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Power BI // Calculating a datetime from a timestamp RRS feed

  • Question

  • Hi,

    I know there's already a thread concerning that topic, but unfortunately it doesn't help me.

    So here's my question: I connect to a MYSQL database where I retrieve specific tables (that already works fine). All tables have stored timestamps (e.g. 1457681580 for 11th March 2016, 07:33 CET).

    As far as I know PowerBI can't work with timestamps (neither use them for filtering or converting to a readable datetime format).

    Do you have any suggestions what to do? Is it possible to add a column and do anything there?

    At the moment I retrieve my data with Excel, do all the converting there and finally read that Excel with PowerBI.

    I'm a PowerBI "beginner", so if you find the time to answer my question please keep that in mind :).. Thanks in advance!

    Wednesday, March 30, 2016 8:28 AM

Answers

  • There's no universally-defined number that's a "timestamp", but in this case it looks like you have a "Unix epoch"-based value. This is defined as the number of seconds since January 1, 1970. You can calculate that simply with one of the following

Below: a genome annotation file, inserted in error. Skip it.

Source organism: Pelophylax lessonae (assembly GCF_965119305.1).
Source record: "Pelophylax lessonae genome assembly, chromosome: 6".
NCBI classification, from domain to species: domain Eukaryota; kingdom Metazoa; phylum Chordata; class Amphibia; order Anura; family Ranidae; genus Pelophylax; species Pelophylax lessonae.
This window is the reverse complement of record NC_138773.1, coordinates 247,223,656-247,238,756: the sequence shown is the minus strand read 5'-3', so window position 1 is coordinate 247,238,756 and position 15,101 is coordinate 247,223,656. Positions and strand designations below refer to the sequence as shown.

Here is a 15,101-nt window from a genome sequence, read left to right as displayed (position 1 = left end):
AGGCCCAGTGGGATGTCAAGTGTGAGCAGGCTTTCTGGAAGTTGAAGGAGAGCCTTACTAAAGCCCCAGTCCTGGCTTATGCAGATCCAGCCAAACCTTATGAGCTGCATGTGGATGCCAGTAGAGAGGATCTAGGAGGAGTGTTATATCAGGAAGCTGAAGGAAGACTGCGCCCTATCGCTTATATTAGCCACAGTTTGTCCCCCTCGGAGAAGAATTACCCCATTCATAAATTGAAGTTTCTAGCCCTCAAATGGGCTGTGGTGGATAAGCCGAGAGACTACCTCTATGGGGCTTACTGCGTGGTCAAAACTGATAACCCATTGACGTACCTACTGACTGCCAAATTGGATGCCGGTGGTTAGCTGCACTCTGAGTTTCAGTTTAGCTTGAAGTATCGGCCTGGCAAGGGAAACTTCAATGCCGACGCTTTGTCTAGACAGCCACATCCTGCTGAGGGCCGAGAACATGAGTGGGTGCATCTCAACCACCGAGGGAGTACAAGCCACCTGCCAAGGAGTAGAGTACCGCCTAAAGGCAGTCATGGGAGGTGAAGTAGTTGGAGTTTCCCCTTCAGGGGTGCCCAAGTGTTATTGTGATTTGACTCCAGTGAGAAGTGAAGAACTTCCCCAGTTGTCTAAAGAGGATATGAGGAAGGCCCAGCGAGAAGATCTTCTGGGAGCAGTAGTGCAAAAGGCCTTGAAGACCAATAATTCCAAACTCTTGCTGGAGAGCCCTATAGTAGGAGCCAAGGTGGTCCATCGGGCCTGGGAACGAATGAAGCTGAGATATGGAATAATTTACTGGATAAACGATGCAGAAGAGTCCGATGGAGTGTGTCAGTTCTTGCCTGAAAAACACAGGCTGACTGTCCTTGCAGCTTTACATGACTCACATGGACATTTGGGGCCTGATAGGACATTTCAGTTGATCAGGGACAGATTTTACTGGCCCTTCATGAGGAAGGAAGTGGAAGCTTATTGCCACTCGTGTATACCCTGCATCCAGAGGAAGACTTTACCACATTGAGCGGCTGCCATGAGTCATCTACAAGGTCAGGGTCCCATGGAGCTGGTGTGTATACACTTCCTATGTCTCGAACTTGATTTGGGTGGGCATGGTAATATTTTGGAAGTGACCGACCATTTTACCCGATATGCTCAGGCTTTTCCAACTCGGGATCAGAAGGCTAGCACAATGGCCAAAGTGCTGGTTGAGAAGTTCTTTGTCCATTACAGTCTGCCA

#datetimezone(1970, 1, 1, 0, 0, 0, 0, 0) + #duration(0, 0, 0, 1457681580)
    #datetime(1970, 1, 1, 0, 0, 0 ) + #duration(0, 0, 0, 1457681580)

    The first one is technically more correct, but ends up giving 11th March 2016, 07:33 UTC and not 11th March 2016, 07:33 CET.

    Wednesday, March 30, 2016 1:28 PM
  • Yes. Add a column in the query editor and specify that as the formula. Except instead of the hard-coded constant 1457681580, you'd probably want a column reference like [ColumnName].
    Friday, April 1, 2016 1:27 PM

All replies

  • There's no universally-defined number that's a "timestamp", but in this case it looks like you have a "Unix epoch"-based value. This is defined as the number of seconds since January 1, 1970. You can calculate that simply with one of the following

    #datetimezone(1970, 1, 1, 0, 0, 0, 0, 0) + #duration(0, 0, 0, 1457681580)
    #datetime(1970, 1, 1, 0, 0, 0 ) + #duration(0, 0, 0, 1457681580)

    The first one is technically more correct, but ends up giving 11th March 2016, 07:33 UTC and not 11th March 2016, 07:33 CET.

    Wednesday, March 30, 2016 1:28 PM
  • Hi Curt,

    first of all thanks for your reply. Where I'm supposed to do this data transformation? Add a column in Power BIs data model and then "= #datetimezone(1970, 1, 1, 0, 0, 0, 0, 0) + #duration(0, 0, 0, 1457681580)"?

    Thanks & BR!

    Friday, April 1, 2016 7:47 AM
  • Yes. Add a column in the query editor and specify that as the formula. Except instead of the hard-coded constant 1457681580, you'd probably want a column reference like [ColumnName].
    Friday, April 1, 2016 1:27 PM